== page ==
In other multi-core benchmarks, the differences are not so blatant, but still there. In the 3DMark Vantage CPU score, the N830 (5.231 points) cuts a reasonably good figure, but an i3-330M (6.150 points) computes even faster. The N830 is also miles away from the 520M (7.500 points). With 10.100 points, the i7-720QM even processes almost double so fast. In the multicore rendering of the Cinebench R10 (64bit), an i3-330M (6.534 points) outpaces the N830 (6.116 points). We should remind you: The i3-330M processes with four threads.
Clocking and the efficiency of the architecture play the most important role in the singlecore rendering of the Cinebench R10 64 bit. The i3-330M (2.751 points) and the i5-430M (3.400 points) are faster than the N830 (2.284 points) despite having almost identical clocking rates. However, single-core comparisons haven't been realistic portrayals of the system-related performance of a processor for quite some time, as multitasking dominates PC work.
|PCMark 05 Standard||5054 points|
|PCMark Vantage Result||4081 points|
The PCMark Vantage overall score of 4.081 points is disappointing. Intel systems with i3-330M serve up 4.500 to 5.000 points and still don't even have a fast 7.200 RPM harddrive. i5-520M notebooks top the podium with 5.500 to 6.900 points. The PCMark Vantage determines the system performance and takes HDD, GPU and RAM into consideration. The fast HDD provides the 6555b with a few extra points, which we have witnessed on the Acer Aspire 5551G (3.995, HD 5470).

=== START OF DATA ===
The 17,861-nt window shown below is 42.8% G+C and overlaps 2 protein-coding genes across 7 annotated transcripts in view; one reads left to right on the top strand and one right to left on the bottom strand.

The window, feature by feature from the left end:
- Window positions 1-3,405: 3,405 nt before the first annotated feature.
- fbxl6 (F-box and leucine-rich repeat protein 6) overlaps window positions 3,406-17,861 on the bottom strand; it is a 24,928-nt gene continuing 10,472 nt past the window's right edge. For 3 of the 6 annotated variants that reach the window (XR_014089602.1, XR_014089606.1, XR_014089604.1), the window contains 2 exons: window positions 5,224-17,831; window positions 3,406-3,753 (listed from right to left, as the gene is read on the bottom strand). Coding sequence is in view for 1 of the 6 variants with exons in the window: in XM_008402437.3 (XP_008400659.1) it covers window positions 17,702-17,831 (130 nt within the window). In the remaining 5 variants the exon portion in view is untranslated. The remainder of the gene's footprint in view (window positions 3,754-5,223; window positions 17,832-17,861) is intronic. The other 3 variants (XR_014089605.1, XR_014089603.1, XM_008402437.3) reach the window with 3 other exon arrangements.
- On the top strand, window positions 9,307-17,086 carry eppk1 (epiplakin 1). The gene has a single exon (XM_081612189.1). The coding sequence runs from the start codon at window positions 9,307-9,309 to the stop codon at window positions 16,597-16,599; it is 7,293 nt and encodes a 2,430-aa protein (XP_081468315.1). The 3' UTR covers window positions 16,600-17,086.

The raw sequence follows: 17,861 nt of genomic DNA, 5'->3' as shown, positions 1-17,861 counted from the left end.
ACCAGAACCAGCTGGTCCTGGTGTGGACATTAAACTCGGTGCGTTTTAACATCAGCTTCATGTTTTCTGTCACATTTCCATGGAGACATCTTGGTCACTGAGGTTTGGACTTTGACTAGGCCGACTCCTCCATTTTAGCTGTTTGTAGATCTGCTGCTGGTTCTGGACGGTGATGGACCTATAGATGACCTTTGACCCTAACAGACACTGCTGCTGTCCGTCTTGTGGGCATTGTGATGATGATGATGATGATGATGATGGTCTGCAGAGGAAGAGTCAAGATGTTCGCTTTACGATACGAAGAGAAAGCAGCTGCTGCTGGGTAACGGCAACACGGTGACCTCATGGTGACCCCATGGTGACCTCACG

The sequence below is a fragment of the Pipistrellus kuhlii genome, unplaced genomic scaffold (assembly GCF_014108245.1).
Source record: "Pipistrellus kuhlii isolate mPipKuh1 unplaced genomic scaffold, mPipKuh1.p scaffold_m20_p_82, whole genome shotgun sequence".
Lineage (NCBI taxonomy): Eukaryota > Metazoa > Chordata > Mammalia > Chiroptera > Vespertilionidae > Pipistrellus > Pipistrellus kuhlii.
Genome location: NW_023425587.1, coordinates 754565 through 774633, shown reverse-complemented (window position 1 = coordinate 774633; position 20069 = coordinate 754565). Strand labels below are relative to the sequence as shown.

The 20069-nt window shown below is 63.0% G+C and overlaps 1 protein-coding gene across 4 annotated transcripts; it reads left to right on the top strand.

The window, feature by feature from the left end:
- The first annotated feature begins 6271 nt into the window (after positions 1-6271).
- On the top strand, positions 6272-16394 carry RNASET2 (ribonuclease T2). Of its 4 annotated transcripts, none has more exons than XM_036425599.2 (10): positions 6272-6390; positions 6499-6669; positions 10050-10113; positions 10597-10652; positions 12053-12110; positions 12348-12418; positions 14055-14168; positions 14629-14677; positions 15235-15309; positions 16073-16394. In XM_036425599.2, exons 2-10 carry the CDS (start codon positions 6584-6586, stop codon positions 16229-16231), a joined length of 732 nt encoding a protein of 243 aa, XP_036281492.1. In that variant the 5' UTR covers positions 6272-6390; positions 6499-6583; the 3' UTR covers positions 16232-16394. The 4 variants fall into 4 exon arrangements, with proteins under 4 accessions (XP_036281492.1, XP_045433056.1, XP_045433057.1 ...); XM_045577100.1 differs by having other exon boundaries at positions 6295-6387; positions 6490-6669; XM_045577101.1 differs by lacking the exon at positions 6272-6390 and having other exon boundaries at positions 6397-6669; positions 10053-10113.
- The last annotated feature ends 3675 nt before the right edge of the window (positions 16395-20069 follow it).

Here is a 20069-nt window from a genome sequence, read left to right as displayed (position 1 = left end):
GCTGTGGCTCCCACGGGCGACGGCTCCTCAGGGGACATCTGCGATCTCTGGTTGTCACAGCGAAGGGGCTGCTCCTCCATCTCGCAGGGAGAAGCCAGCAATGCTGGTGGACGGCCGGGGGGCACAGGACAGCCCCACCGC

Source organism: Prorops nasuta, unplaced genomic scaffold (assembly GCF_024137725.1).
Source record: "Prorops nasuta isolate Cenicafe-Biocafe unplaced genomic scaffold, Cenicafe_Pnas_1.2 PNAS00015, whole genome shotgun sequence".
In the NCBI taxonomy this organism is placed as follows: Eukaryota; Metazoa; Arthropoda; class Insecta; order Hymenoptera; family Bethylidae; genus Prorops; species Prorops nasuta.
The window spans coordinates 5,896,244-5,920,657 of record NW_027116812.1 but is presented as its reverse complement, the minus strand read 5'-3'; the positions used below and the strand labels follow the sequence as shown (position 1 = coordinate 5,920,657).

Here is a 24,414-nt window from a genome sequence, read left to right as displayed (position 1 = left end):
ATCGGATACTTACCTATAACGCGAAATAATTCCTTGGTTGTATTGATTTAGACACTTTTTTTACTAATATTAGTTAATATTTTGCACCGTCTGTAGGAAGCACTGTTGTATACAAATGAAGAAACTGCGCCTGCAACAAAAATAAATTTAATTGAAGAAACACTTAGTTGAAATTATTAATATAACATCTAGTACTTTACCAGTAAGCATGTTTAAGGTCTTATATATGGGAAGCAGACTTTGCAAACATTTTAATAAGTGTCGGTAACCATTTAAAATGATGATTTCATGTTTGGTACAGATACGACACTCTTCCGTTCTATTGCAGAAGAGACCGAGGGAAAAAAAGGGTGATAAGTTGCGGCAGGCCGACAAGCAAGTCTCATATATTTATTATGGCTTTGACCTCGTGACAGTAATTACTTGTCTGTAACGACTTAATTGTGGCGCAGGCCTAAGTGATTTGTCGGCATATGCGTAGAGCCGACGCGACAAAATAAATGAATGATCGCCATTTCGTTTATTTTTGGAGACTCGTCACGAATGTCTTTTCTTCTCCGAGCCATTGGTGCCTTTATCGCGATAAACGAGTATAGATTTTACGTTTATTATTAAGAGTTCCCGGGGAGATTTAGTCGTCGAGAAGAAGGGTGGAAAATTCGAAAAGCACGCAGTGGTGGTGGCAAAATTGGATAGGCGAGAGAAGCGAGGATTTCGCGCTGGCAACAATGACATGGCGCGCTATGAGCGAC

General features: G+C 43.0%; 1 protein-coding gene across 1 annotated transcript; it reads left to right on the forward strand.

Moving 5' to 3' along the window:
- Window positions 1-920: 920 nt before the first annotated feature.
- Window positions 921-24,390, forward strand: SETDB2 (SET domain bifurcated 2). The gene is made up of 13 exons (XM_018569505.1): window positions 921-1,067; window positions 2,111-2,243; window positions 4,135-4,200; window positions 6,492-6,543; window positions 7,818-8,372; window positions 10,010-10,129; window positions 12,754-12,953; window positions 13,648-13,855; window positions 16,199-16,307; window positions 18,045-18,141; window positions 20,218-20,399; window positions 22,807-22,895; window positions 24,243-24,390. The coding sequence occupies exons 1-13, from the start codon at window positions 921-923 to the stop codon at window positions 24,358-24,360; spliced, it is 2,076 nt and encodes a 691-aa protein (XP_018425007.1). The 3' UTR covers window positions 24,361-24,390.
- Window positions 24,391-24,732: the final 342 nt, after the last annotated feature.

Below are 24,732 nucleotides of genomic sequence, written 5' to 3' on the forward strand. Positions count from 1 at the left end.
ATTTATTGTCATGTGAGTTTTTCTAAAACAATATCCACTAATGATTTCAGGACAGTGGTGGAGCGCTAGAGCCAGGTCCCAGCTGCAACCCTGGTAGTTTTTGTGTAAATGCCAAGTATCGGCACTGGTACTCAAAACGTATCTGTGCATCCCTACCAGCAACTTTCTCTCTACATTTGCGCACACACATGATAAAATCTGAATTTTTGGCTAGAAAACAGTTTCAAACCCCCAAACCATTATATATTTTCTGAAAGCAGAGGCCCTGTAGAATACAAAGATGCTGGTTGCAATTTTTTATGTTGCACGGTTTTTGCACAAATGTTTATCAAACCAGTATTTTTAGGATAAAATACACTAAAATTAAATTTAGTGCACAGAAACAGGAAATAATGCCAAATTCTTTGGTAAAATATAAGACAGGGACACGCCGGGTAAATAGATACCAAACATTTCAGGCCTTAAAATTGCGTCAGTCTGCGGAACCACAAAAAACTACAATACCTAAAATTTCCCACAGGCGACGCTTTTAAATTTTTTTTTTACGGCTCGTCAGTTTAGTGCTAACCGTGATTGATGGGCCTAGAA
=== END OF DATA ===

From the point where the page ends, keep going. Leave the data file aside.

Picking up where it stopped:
The missing support of a strong graphic card hardly has any relevance for the overall score of the benchmark test. A look at the Acer Aspire 5625G-P924G50M (Mobility Radeon HD 5650) with Phenom II X4 P920 (4.151 points) shows that the weak system performance is due to the system itself. Therefore, a strong GPU wouldn't have helped the N830 much.
However, we don't want to sling too much mud at the application performance here. It is on level with stronger notebooks from 2009 like the Toshiba Satellite P300-212 (T9550), the MSI Megabook GT627 (P8600) or the Sony Vaio VPC-CW1S1E. Multi-core applications certainly benefit from the third core of the AMD Phenom II X3 N830. But on balance, the Intel processors of the 2010 generation with hyperthreading and Turbo Boost process faster.
|3DMark 03 Standard||4343 points|
|3DMark 05 Standard||3585 points|
|3DMark 06 Standard||1652 points|
|3DMark Vantage P Result||260 points|
That a fast harddrive can be a blessing for the speed of the entire system has recently been proven with the Sony Vaio VPC-Z12 with its two SSDs in the RAID 0 combo. HP didn't want to go so far. But still, a fast 7.200 RPM harddrive from Hitachi (HTS725032A9A) works with a gross capacity of 320 GB in the 15.6 incher.
The HDD reads data with 81.9 MB/s from the drive in the Sequential Read (HDTune). The Crystal Disk Mark 3.0 even brings a throughput of just around 98 MB/s to the plate. These numbers aren't changed significantly when scripting larger data sets: just at 97 MB/s. Normal 5.400 RPM HDDs are at best at 75 MB/s (sequential read).
In operation, the HDD is only audible with a constant base noise. The read-write elements produce a subtly audible rattle with 33.1 dB(A). The drone transferred to the tabletop which we witness on the HP ProBook 6540b no longer exists.